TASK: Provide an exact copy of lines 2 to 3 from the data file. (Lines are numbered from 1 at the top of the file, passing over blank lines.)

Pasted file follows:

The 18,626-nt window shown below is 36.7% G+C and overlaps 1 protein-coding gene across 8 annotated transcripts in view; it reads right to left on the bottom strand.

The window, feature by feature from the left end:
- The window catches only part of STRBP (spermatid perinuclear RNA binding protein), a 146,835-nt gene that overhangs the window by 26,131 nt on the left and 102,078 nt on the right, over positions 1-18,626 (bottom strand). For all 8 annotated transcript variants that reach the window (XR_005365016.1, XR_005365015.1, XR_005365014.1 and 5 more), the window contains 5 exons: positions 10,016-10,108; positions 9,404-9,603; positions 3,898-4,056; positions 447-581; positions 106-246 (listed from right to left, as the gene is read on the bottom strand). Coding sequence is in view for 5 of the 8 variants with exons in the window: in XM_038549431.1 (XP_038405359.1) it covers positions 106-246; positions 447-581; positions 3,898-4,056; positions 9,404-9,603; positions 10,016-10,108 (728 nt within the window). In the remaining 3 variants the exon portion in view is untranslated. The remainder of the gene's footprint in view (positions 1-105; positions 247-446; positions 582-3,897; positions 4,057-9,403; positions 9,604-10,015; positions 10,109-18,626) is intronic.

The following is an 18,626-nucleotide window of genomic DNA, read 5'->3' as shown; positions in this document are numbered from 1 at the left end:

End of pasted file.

The window, feature by feature from the left end:
- The window catches only part of STRBP (spermatid perinuclear RNA binding protein), a 146,835-nt gene that overhangs the window by 26,131 nt on the left and 102,078 nt on the right, over positions 1-18,626 (bottom strand). For all 8 annotated transcript variants that reach the window (XR_005365016.1, XR_005365015.1, XR_005365014.1 and 5 more), the window contains 5 exons: positions 10,016-10,108; positions 9,404-9,603; positions 3,898-4,056; positions 447-581; positions 106-246 (listed from right to left, as the gene is read on the bottom strand). Coding sequence is in view for 5 of the 8 variants with exons in the window: in XM_038549431.1 (XP_038405359.1) it covers positions 106-246; positions 447-581; positions 3,898-4,056; positions 9,404-9,603; positions 10,016-10,108 (728 nt within the window). In the remaining 3 variants the exon portion in view is untranslated. The remainder of the gene's footprint in view (positions 1-105; positions 247-446; positions 582-3,897; positions 4,057-9,403; positions 9,604-10,015; positions 10,109-18,626) is intronic.